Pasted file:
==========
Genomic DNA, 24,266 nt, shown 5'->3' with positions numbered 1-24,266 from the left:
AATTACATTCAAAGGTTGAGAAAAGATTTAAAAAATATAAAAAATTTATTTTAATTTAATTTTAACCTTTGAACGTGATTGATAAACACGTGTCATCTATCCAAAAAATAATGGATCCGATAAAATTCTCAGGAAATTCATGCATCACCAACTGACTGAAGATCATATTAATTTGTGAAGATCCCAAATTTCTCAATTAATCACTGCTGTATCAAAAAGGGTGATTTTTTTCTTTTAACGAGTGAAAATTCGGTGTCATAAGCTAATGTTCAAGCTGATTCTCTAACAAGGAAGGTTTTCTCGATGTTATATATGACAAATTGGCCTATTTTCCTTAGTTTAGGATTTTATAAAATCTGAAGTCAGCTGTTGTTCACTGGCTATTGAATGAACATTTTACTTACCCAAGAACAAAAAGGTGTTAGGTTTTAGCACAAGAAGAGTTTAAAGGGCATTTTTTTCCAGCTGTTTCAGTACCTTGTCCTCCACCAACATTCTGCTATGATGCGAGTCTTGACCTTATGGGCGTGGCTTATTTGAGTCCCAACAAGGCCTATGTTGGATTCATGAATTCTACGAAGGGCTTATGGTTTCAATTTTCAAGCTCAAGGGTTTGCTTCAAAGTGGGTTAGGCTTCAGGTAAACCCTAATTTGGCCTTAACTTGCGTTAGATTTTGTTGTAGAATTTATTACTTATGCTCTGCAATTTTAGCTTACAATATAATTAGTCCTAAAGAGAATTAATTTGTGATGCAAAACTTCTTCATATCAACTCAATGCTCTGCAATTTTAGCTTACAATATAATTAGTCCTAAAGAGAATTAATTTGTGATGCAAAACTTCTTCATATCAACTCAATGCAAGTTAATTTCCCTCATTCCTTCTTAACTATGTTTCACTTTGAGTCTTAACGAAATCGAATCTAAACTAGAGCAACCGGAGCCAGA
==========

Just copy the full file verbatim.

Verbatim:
Genomic DNA, 24,266 nt, shown 5'->3' with positions numbered 1-24,266 from the left:
AATTACATTCAAAGGTTGAGAAAAGATTTAAAAAATATAAAAAATTTATTTTAATTTAATTTTAACCTTTGAACGTGATTGATAAACACGTGTCATCTATCCAAAAAATAATGGATCCGATAAAATTCTCAGGAAATTCATGCATCACCAACTGACTGAAGATCATATTAATTTGTGAAGATCCCAAATTTCTCAATTAATCACTGCTGTATCAAAAAGGGTGATTTTTTTCTTTTAACGAGTGAAAATTCGGTGTCATAAGCTAATGTTCAAGCTGATTCTCTAACAAGGAAGGTTTTCTCGATGTTATATATGACAAATTGGCCTATTTTCCTTAGTTTAGGATTTTATAAAATCTGAAGTCAGCTGTTGTTCACTGGCTATTGAATGAACATTTTACTTACCCAAGAACAAAAAGGTGTTAGGTTTTAGCACAAGAAGAGTTTAAAGGGCATTTTTTTCCAGCTGTTTCAGTACCTTGTCCTCCACCAACATTCTGCTATGATGCGAGTCTTGACCTTATGGGCGTGGCTTATTTGAGTCCCAACAAGGCCTATGTTGGATTCATGAATTCTACGAAGGGCTTATGGTTTCAATTTTCAAGCTCAAGGGTTTGCTTCAAAGTGGGTTAGGCTTCAGGTAAACCCTAATTTGGCCTTAACTTGCGTTAGATTTTGTTGTAGAATTTATTACTTATGCTCTGCAATTTTAGCTTACAATATAATTAGTCCTAAAGAGAATTAATTTGTGATGCAAAACTTCTTCATATCAACTCAATGCTCTGCAATTTTAGCTTACAATATAATTAGTCCTAAAGAGAATTAATTTGTGATGCAAAACTTCTTCATATCAACTCAATGCAAGTTAATTTCCCTCATTCCTTCTTAACTATGTTTCACTTTGAGTCTTAACGAAATCGAATCTAAACTAGAGCAACCGGAGCCAGA